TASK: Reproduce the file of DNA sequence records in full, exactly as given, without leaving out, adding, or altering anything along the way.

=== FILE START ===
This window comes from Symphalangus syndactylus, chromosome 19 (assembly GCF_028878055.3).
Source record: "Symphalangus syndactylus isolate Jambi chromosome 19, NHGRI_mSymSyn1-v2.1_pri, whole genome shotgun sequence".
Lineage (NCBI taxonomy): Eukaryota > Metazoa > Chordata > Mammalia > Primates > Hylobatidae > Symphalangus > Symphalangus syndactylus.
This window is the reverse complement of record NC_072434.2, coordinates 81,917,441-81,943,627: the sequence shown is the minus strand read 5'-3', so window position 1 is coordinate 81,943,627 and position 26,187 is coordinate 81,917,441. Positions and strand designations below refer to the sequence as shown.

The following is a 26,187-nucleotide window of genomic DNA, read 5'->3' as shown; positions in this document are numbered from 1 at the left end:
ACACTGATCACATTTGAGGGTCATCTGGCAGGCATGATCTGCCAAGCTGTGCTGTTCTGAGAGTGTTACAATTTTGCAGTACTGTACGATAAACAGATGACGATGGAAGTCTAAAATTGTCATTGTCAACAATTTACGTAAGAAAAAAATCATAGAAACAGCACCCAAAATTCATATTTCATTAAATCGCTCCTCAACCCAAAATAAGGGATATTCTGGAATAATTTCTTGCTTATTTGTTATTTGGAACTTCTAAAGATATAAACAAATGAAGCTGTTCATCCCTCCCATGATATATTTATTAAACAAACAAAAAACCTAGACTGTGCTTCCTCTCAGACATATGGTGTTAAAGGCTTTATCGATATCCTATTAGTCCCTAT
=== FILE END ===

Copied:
This window comes from Symphalangus syndactylus, chromosome 19 (assembly GCF_028878055.3).
Source record: "Symphalangus syndactylus isolate Jambi chromosome 19, NHGRI_mSymSyn1-v2.1_pri, whole genome shotgun sequence".
Lineage (NCBI taxonomy): Eukaryota > Metazoa > Chordata > Mammalia > Primates > Hylobatidae > Symphalangus > Symphalangus syndactylus.
This window is the reverse complement of record NC_072434.2, coordinates 81,917,441-81,943,627: the sequence shown is the minus strand read 5'-3', so window position 1 is coordinate 81,943,627 and position 26,187 is coordinate 81,917,441. Positions and strand designations below refer to the sequence as shown.

The following is a 26,187-nucleotide window of genomic DNA, read 5'->3' as shown; positions in this document are numbered from 1 at the left end:
ACACTGATCACATTTGAGGGTCATCTGGCAGGCATGATCTGCCAAGCTGTGCTGTTCTGAGAGTGTTACAATTTTGCAGTACTGTACGATAAACAGATGACGATGGAAGTCTAAAATTGTCATTGTCAACAATTTACGTAAGAAAAAAATCATAGAAACAGCACCCAAAATTCATATTTCATTAAATCGCTCCTCAACCCAAAATAAGGGATATTCTGGAATAATTTCTTGCTTATTTGTTATTTGGAACTTCTAAAGATATAAACAAATGAAGCTGTTCATCCCTCCCATGATATATTTATTAAACAAACAAAAAACCTAGACTGTGCTTCCTCTCAGACATATGGTGTTAAAGGCTTTATCGATATCCTATTAGTCCCTAT